The rest of my group leaves for the camp just five minutes away on the Namibian side and I am left at the border without a lift to the backpackers. I walk to the police station and ask a burly stranger in blue for a lift to the backpackers. After much convincing and a little paperback encouragement, he agrees. I arrive at the backpackers with nothing but the clothes on my back and some cash to pay for a room. I feel like Jack Kerouac as I stumble over to the bar and ask whether they have a room for the night. They explain to me that they only have camping space available; but after seeing my light luggage insist that I cannot sleep outside without a tent. My saviors show me to the staff quarters, a warm caravan - everything I need. I am received with the warmest hospitality. I eat a delicious dinner with the crew and climb into bed feeling extremely grateful. My faith in humanity has been temporarily restored. I get up early the next morning; say my farewells and set off to the border post with the police, some of whom happened to be stationed at the backpackers on assignment. I am fetched by Leonard and join the other group on their journey across the border into Namibia. I look over my shoulder and clutch my passport tightly, grateful that I had been more fortunate than I could have been. We are headed for the Fish River Canyon. It is an incredible feeling as I meet up with my group again that evening and share my mixed tales of despair and elation.
We wake up to the smell of a scrumptious breakfast before Dindingwe is on her way to Sesriem, our first destination in Namibia’s largest national park - the Namib Naukluft. We venture down into the Sesriem Canyon, where more than ten million years before, gravel and sand were cemented together with limestone to form this magnificent canyon teaming with exotic birdlife. We gawk at a most gloriously warm sunset from the balcony of Agama River Camp that evening, which perfectly contrasts the cool Windhoek Lager we toast to its remembrance. We are confronted with courageous sand peaks crisply carved in shades of orange bold against a bright blue sky. In Sossusvlei, Namibia’s dune wonderland, we see our first game of the trip; that includes some Oryx, ostrich and zebra. We make a stop to climb Dune 45, a dune composed of ancient sand brought from the Kalahari Desert by the Gariep River. While I try to fathom this extraordinarily vast desert landscape of rolling sand dunes sparsely scattered with Acacia trees and Nara plants, I cannot help but think that our journey has now truly begun. After breakfast at the foot of this sanded masterpiece, we embark on an extremely informative tour of Sossusvlei stopping at Dead Vlei – the bleak and dried out pan that resembles the surface of the moon.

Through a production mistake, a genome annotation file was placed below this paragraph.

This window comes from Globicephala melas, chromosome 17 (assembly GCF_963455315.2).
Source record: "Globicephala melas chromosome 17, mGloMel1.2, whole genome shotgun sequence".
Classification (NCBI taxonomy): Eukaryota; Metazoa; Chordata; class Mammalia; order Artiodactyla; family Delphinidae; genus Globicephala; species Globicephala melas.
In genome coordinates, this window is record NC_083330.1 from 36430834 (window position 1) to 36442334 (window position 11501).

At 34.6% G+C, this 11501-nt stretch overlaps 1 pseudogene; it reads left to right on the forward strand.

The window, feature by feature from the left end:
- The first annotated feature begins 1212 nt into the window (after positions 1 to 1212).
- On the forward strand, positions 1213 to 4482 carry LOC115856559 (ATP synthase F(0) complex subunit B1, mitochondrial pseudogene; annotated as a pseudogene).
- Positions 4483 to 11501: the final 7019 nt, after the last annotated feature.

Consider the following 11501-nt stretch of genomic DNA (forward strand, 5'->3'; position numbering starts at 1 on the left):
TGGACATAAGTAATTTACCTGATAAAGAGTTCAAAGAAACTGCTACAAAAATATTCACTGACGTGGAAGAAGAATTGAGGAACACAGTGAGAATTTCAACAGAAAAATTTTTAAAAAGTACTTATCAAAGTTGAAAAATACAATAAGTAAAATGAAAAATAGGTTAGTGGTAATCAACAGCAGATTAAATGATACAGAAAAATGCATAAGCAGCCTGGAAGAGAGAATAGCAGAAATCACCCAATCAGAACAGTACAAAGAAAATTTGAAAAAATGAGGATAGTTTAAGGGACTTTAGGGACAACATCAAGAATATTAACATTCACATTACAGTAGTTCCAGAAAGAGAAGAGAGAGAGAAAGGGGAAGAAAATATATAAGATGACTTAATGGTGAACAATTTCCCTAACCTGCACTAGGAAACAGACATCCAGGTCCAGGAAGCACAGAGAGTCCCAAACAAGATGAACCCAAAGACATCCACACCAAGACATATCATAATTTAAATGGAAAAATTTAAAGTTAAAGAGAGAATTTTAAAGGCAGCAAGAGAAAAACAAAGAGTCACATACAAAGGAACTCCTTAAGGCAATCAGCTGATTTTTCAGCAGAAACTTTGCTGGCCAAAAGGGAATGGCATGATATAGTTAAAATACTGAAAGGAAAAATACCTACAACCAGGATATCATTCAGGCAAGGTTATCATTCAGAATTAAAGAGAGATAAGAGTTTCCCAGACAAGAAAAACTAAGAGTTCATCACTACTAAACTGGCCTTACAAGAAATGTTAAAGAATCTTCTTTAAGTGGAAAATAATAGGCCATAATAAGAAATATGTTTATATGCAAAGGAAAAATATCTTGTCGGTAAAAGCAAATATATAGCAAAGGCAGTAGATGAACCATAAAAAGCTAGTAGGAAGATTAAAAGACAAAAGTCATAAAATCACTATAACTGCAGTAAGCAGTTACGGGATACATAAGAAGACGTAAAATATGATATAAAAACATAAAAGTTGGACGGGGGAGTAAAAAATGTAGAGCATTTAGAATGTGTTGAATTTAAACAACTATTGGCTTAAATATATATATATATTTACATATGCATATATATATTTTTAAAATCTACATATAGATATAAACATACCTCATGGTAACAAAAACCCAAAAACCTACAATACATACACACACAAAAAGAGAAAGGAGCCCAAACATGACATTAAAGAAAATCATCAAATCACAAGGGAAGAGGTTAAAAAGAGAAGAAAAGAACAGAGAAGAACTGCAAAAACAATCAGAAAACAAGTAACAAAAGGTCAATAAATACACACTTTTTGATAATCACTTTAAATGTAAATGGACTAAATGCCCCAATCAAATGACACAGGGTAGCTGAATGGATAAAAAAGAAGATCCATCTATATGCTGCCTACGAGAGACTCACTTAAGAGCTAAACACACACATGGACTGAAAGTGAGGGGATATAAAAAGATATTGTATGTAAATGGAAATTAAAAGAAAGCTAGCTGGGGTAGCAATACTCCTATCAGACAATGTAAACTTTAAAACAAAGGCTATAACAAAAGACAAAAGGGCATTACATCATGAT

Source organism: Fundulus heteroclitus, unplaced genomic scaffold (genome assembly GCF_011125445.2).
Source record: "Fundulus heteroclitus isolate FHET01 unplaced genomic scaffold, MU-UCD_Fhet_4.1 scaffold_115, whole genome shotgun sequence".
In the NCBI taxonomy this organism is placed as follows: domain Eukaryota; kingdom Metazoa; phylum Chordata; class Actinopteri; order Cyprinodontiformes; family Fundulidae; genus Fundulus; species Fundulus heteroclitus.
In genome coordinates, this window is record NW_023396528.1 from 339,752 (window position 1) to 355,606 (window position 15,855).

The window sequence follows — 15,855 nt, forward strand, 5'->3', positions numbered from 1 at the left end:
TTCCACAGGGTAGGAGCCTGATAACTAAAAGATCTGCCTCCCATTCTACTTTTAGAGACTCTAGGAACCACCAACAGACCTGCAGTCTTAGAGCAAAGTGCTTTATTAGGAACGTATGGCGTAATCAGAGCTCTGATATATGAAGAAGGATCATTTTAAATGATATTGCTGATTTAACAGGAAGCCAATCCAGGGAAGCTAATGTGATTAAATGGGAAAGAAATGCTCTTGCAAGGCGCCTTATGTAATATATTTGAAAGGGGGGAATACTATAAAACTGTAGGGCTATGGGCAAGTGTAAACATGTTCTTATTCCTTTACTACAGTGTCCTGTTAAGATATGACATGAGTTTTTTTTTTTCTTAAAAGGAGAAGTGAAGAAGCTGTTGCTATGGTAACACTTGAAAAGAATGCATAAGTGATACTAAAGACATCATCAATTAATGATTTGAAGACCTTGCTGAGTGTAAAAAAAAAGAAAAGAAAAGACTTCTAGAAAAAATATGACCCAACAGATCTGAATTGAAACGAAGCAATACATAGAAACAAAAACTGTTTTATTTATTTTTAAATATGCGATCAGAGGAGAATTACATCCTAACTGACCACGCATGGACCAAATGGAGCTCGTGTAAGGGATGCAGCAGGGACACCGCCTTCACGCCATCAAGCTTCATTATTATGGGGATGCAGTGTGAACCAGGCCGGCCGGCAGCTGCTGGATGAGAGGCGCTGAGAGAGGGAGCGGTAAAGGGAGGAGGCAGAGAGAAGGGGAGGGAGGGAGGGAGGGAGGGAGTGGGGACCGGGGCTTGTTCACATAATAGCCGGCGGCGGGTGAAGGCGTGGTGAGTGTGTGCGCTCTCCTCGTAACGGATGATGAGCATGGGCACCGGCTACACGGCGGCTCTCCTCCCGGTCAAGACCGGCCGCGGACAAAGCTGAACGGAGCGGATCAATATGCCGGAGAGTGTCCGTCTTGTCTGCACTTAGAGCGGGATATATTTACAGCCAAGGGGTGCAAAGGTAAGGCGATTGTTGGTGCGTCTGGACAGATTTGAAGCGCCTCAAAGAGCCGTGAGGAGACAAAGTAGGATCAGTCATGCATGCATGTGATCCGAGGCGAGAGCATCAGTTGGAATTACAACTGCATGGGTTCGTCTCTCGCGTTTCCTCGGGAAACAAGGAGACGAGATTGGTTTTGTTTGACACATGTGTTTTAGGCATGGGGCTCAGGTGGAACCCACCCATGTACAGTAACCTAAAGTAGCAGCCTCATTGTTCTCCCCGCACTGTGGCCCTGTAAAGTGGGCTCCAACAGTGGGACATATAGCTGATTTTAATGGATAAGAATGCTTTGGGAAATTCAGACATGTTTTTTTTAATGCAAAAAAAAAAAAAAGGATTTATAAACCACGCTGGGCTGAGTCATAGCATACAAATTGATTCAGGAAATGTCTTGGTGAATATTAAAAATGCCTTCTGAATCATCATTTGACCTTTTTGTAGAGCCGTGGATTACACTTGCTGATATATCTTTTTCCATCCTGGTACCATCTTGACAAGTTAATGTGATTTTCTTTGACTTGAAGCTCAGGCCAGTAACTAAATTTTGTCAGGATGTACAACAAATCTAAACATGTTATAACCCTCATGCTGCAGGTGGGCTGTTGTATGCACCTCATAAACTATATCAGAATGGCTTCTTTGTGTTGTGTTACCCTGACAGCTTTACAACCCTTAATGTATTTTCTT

The next morning Dindingwe is journeying towards Swakopmund, a German-style town nestled comfortably between the desert and the sea. Here we get a break from camping and spend two nights in Swakop Lodge reacquainting ourselves with the feel of snug linen, porcelain plates and cell-phone reception. Swakopmund is full of unconventional fun. Quad-biking, sand boarding, sky diving, hot-air ballooning, dolphin viewing, and tantalising food for good value are just some of the thrills in this quaint, gorgeous town.
After becoming familiar with the life we once knew, it was time to leave that all behind and get in some serious game viewing. We were in Africa after all; and we had had only a taste of some of Africa’s most glorious creatures. We wave goodbye to Swakopmund and head for Etosha National Park. As we near Etosha, the landscape transforms from sandscapes into a land of far greener pastures. We are soon greeted by some zebra, giraffe and numerous herds of Springbok. Crowds clutter around Dindingwe’s windows armed with beady eyes and clicking cameras. That evening we put our weary heads to rest at Etosha Safari Camp, before setting off for Waterberg Plateau National Park the following morning. With its forested mountains and delicate butterflies, Waterberg is a wonderfully lush contrast from the typical Namibian desert environment. Here we take part in a leisurely afternoon hike before returning to our camp for dinner. Gobabis is our next port of call and last stop before crossing the border into Botswana.